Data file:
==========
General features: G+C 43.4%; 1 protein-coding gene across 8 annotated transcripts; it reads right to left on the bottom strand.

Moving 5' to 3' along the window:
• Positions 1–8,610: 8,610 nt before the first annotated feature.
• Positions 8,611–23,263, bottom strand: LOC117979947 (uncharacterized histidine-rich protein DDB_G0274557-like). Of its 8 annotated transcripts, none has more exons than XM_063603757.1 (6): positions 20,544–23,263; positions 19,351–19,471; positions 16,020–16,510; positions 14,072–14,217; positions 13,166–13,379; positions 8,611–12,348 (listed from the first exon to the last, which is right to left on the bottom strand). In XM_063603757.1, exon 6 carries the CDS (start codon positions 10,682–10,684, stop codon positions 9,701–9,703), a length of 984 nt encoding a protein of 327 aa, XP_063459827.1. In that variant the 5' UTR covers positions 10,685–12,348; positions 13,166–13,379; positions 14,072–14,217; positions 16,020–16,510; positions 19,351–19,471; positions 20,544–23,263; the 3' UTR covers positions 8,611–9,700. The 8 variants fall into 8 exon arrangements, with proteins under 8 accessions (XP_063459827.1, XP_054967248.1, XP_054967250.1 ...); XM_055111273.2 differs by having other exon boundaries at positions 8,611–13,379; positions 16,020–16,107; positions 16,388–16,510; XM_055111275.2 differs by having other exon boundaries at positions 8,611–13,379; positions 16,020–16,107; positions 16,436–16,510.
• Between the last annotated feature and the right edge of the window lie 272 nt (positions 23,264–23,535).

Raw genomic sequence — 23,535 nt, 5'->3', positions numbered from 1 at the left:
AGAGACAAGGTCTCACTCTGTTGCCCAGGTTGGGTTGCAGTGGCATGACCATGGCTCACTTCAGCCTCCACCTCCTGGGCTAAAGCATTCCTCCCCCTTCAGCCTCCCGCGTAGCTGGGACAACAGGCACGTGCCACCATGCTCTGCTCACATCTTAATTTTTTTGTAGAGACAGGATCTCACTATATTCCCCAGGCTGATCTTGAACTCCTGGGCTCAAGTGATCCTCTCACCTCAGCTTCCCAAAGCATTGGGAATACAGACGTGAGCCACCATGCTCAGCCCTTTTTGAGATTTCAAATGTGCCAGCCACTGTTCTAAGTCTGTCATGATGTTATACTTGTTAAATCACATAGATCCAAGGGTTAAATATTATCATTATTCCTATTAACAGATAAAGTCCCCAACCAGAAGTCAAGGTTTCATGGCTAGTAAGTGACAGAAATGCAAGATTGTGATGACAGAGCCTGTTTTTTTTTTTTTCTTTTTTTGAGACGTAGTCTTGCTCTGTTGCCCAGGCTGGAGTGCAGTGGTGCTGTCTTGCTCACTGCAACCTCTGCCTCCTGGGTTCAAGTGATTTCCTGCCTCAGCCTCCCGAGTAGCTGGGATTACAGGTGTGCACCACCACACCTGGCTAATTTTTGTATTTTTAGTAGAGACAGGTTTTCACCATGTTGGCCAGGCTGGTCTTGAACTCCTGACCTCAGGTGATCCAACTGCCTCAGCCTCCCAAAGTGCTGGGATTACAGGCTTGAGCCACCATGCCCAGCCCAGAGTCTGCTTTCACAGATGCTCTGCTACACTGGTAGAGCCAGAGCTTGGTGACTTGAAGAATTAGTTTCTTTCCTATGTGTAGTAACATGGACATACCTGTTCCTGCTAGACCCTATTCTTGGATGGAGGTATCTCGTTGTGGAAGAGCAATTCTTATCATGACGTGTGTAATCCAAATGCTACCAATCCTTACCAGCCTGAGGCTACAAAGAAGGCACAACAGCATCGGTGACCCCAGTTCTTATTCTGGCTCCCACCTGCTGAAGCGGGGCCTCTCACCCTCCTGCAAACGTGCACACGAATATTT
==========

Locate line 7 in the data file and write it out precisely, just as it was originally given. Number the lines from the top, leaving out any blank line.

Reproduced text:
AGAGACAAGGTCTCACTCTGTTGCCCAGGTTGGGTTGCAGTGGCATGACCATGGCTCACTTCAGCCTCCACCTCCTGGGCTAAAGCATTCCTCCCCCTTCAGCCTCCCGCGTAGCTGGGACAACAGGCACGTGCCACCATGCTCTGCTCACATCTTAATTTTTTTGTAGAGACAGGATCTCACTATATTCCCCAGGCTGATCTTGAACTCCTGGGCTCAAGTGATCCTCTCACCTCAGCTTCCCAAAGCATTGGGAATACAGACGTGAGCCACCATGCTCAGCCCTTTTTGAGATTTCAAATGTGCCAGCCACTGTTCTAAGTCTGTCATGATGTTATACTTGTTAAATCACATAGATCCAAGGGTTAAATATTATCATTATTCCTATTAACAGATAAAGTCCCCAACCAGAAGTCAAGGTTTCATGGCTAGTAAGTGACAGAAATGCAAGATTGTGATGACAGAGCCTGTTTTTTTTTTTTTCTTTTTTTGAGACGTAGTCTTGCTCTGTTGCCCAGGCTGGAGTGCAGTGGTGCTGTCTTGCTCACTGCAACCTCTGCCTCCTGGGTTCAAGTGATTTCCTGCCTCAGCCTCCCGAGTAGCTGGGATTACAGGTGTGCACCACCACACCTGGCTAATTTTTGTATTTTTAGTAGAGACAGGTTTTCACCATGTTGGCCAGGCTGGTCTTGAACTCCTGACCTCAGGTGATCCAACTGCCTCAGCCTCCCAAAGTGCTGGGATTACAGGCTTGAGCCACCATGCCCAGCCCAGAGTCTGCTTTCACAGATGCTCTGCTACACTGGTAGAGCCAGAGCTTGGTGACTTGAAGAATTAGTTTCTTTCCTATGTGTAGTAACATGGACATACCTGTTCCTGCTAGACCCTATTCTTGGATGGAGGTATCTCGTTGTGGAAGAGCAATTCTTATCATGACGTGTGTAATCCAAATGCTACCAATCCTTACCAGCCTGAGGCTACAAAGAAGGCACAACAGCATCGGTGACCCCAGTTCTTATTCTGGCTCCCACCTGCTGAAGCGGGGCCTCTCACCCTCCTGCAAACGTGCACACGAATATTT